• In non-urban communities, higher levels of family disruption are associated with an increased prevalence of juvenile violence and crime. Higher levels of family disruption at the community level, as measured by the proportion of households with children headed by a single parent, were strongly and consistently associated with higher rates of juvenile arrest for rape, aggressive assault, weapons, and simple assault. An increase of 13 percent in single-parenthouseholds would predict a doubling of the overall offense rate.5
  • Parent-child bonds offer protection against youth violence. In this study, parent-child bonds (i.e. youths’ integration within the family) were a protective factor against youth violence. These bonds provided stronger protection in neighborhoods characterized by fewer singleparent families than in neighborhoods where single families were more predominant.6
  • Individuals who were exposed to violence in their family of origin are more likely to be abusive toward their spouses and children. Exposure to parent-to-parent violence during the teenage years increased the likelihood that, as an adult, an individual would abuse his or her children and spouse (over and above the risk associated with the adult’s and child’s ages and child’s gender).7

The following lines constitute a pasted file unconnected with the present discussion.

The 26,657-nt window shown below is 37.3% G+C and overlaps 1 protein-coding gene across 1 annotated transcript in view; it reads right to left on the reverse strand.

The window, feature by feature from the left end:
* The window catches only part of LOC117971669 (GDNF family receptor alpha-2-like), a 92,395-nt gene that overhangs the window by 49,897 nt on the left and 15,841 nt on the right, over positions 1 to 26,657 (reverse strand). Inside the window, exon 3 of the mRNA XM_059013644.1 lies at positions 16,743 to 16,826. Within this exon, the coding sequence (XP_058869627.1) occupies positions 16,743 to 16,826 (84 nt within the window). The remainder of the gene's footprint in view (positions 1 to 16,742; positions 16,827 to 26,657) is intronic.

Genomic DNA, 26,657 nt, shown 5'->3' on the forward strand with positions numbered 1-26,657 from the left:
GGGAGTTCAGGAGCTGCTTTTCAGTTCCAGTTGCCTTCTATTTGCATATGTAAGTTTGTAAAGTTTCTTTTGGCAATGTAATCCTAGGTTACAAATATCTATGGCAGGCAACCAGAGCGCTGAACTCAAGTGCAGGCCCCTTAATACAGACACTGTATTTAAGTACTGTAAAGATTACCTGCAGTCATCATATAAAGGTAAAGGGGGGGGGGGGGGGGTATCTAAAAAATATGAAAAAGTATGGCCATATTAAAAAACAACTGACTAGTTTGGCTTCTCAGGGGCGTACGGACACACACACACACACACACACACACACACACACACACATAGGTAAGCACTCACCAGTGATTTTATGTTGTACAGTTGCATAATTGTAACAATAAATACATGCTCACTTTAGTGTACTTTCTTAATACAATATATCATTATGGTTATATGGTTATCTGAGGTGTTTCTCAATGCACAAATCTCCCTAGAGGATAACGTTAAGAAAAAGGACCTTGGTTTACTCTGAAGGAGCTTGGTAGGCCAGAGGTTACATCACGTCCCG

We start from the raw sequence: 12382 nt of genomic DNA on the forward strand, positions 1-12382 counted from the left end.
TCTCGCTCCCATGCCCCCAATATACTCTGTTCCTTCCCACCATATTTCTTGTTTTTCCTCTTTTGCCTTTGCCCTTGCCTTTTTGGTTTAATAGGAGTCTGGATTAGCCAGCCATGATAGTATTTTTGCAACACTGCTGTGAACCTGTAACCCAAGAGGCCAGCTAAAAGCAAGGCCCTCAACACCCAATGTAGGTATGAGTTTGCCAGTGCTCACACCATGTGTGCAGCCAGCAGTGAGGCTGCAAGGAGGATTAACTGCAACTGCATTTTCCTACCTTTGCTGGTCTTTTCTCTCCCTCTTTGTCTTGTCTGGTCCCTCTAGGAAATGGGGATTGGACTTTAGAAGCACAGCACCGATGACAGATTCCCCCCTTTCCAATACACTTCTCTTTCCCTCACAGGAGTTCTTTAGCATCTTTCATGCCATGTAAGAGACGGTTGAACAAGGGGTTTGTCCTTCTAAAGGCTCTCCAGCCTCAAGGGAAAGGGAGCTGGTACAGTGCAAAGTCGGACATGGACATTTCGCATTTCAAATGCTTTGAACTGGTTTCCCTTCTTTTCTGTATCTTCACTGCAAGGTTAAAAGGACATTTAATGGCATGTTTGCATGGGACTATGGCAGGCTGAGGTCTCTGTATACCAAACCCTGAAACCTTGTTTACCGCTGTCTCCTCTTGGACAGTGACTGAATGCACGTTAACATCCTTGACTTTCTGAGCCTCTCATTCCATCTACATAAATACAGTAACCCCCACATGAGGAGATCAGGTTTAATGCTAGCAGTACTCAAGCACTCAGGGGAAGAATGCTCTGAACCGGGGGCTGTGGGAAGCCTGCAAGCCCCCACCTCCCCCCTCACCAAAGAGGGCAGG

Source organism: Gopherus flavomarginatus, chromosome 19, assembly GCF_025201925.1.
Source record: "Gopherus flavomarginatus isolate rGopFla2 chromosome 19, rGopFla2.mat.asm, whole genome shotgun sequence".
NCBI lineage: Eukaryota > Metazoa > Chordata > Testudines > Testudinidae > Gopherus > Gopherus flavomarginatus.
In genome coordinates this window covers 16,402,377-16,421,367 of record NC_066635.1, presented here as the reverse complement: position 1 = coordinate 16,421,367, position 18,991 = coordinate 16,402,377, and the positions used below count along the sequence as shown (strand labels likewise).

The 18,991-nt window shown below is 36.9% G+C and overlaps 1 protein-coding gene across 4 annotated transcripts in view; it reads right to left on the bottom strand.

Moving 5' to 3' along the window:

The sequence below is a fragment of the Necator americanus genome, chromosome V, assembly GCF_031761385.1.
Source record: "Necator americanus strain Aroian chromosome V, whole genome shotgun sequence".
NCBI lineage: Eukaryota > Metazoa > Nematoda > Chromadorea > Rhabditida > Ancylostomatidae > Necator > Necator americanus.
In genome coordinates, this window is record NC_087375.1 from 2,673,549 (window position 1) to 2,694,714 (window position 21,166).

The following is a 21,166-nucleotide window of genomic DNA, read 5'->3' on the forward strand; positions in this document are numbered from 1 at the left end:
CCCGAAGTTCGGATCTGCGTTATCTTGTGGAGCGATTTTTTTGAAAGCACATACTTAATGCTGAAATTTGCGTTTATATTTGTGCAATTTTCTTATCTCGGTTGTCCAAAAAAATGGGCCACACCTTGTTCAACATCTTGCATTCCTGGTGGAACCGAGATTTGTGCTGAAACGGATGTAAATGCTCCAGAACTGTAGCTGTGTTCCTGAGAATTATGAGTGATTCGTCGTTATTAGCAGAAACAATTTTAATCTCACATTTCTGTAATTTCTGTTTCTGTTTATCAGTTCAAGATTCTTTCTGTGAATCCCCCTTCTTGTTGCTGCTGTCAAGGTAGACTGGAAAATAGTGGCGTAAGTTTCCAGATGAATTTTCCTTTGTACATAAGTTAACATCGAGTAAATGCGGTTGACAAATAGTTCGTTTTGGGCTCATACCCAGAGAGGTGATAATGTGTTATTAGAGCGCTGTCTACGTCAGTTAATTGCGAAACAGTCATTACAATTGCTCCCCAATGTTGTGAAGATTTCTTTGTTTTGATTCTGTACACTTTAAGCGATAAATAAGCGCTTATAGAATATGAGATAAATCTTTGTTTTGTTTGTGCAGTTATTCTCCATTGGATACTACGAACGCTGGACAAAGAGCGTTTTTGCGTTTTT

• Married mothers are less likely to suffer abuse than never-married mothers. Even when the higher rates of abuse of separated and divorced mothers were added into the statistic, the rates of abuse among mothers who had ever been married were still lower than the rates of abuse among women who had never married and those who were cohabiting. Among mothers who were currently married or had ever been married, the rate of abuse was 38.5 per 1,000 mothers. Among mothers who have never been married the rate was 81 per 1,000 mothers.8
  • Married individuals report, on average, lower levels of domestic violence than cohabiting individuals. Compared with married people, cohabitors reported much higher levels of domestic violence, with 15 percent of cohabitors and 5 percent of married individuals saying that they or their spouse hit, shoved, or threw things. Cohabitors who were engaged were no more likely to report violence than married couples. However, cohabiting couples without definite plans to marry were more than twice as likely to experience violence in the relationship than either married couples or engaged cohabitors.9